Choose Your Major Carefully

Posted by Judy Anne Cavey on Sep 14, 2011 in , , | No Comments

College students and grads may be going down the wrong road…

A Rutgers study found 62% of grads believe they need more education to be successful, however a ManpowerGroup study found 1/3 of employers worldwide complain they can’t find qualified workers. The good news is we have an abundance of college grads–the bad news is they don’t hold degrees in fields where they are most needed.

The Right Majors Matter

In Time magazines article, “Now What?”, by Roya Wolverson, she found college grads who majored in education or engineering are more likely to land a job that matches “the rigor of their college degree” than are grads who majored in the humanities, (according to 2009 Labor Department data). I have found more demand for those graduating with specific science and engineering degrees, not for grads with education degrees. Here in California, we’ve had massive teacher layoffs and millions of dollars in budget cuts to our public school system.

There are employers who continually ask why schools aren’t supplying them with qualified candidates, however it’s not the schools responsibility to demand students choose a certain major. Campus career centers can provide information regarding demand for those with science and engineering degrees. However, if students don’t have an interest (or the ability) to go into these subjects, there will continue to be a deficit. Meanwhile, there’s an overabundance of unemployed liberal arts grads wondering what to do next.

Employers Must Get Involved

Companies crying out for more employable candidates must do their part and get involved early in the process–in high schools–before students head off to college with a major emblazoned in their brains. Here is where companies need to be investing much time and money in their communities, grooming future workers to fill their own needs.

Most public high schools and colleges in the U.S. are struggling to keep their doors open, eliminating classes from schedules students want and need to be contenders in the workplace–not to mention graduate on time. By supporting schools, employers can take an active role in making talent more employable for the future.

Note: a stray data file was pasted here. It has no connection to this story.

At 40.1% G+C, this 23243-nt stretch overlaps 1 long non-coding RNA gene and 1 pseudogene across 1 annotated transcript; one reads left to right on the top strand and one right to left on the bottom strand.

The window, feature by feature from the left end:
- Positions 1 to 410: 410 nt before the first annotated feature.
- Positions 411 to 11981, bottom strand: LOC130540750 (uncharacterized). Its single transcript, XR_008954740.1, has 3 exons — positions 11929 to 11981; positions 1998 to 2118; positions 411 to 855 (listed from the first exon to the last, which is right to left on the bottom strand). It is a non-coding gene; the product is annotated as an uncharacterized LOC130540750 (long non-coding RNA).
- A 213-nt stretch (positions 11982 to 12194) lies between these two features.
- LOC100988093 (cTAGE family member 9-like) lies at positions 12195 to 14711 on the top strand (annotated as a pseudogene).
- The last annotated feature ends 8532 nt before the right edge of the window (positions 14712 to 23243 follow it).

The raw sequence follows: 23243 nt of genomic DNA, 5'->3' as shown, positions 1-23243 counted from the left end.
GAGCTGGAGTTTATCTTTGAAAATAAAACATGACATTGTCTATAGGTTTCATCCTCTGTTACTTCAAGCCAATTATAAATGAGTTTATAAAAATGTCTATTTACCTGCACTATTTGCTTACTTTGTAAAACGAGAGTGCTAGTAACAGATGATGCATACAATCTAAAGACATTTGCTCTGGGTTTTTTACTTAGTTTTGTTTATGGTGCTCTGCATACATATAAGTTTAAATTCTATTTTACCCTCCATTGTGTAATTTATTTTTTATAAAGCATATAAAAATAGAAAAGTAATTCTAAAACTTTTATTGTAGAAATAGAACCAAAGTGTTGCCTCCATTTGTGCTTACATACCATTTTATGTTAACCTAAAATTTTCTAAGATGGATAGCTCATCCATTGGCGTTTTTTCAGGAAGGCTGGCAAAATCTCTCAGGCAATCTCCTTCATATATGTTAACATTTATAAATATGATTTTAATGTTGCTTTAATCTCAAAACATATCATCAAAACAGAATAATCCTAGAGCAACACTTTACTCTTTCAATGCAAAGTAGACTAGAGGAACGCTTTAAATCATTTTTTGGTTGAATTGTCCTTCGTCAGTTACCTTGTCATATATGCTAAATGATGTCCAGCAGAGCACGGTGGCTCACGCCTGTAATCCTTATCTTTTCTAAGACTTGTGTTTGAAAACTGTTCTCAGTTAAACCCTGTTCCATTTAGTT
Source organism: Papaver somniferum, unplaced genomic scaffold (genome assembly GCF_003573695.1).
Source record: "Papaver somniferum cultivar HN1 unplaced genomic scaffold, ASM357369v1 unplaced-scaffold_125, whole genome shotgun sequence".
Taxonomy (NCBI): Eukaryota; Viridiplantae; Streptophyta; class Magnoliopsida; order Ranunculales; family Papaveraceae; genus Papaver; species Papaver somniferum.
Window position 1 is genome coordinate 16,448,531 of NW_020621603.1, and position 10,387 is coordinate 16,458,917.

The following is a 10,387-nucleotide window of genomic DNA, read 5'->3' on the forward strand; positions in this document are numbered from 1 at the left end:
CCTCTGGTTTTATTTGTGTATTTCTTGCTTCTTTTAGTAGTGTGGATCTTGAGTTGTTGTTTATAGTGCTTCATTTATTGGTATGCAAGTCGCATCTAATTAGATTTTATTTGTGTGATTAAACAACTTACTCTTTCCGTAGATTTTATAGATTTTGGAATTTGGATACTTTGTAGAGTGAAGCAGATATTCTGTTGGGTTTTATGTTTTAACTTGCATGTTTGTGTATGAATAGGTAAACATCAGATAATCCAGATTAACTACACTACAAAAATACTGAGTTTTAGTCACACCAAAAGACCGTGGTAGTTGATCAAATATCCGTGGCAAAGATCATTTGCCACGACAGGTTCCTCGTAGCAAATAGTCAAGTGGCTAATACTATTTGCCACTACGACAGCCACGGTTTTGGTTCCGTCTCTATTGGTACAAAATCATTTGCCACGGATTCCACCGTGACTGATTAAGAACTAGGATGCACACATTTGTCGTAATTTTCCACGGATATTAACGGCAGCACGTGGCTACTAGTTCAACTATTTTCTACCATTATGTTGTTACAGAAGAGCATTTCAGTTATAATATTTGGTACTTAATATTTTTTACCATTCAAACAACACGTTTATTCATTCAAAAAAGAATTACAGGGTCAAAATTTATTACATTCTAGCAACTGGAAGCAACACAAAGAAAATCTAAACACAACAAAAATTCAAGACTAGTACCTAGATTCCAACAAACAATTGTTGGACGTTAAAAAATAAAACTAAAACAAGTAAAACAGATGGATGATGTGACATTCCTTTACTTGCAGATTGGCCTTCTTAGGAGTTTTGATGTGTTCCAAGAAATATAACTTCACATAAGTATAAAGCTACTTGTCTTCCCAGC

A Mentors Role Valuable

Students and grads might avoid making costly mistakes, and added debt with more education, if they take advantage of mentors in their industry of interest. These professionals can provide valuable information regarding long-term employment in their field and may guide mentees to opportunities. For example, if a student is interested in education, but lives in California, their mentor may point out the current unemployment rate of educators and financial issues plaguing education in that state. They may provide information for teaching opportunities out of state, where educators are in short supply, but where budgets for schools are still sound.

Mentors may be the golden bridge between future employees and employers, fostering a workable relationship. Employers might be convinced by mentors to take on student interns, trained under the employers roof, giving them incentive to major in specific degrees the employer values. Upon graduation, these interns could have a job waiting, creating a win-win situation.

Academic Advisors, etc.

There are a handful of people every student needs to visit on a regular basis, the academic advisor is just one. It’s imperative to discuss, possibly quarterly, how you are fairing. This is not limited to doing well in classes, but how you actually feel about those classes. I know too many people who did well in college, but wound up not thrilled with their field of study. Being in close touch with an advisor taps into these issues and changes can be made long before graduation occurs.

Be sure to stay in close touch with the career center on campus, ask for information (locally and nationally) regarding your field of study. You’ll want to keep a close watch on short-term and long-term job opportunity projections, the best companies for new grads, and other pertinent information.

By being honest with yourself about your chosen field, and realistic regarding future opportunities, the small group of professionals which surround you can be valuable guides to ensure success. Take advantage of their expertise often.



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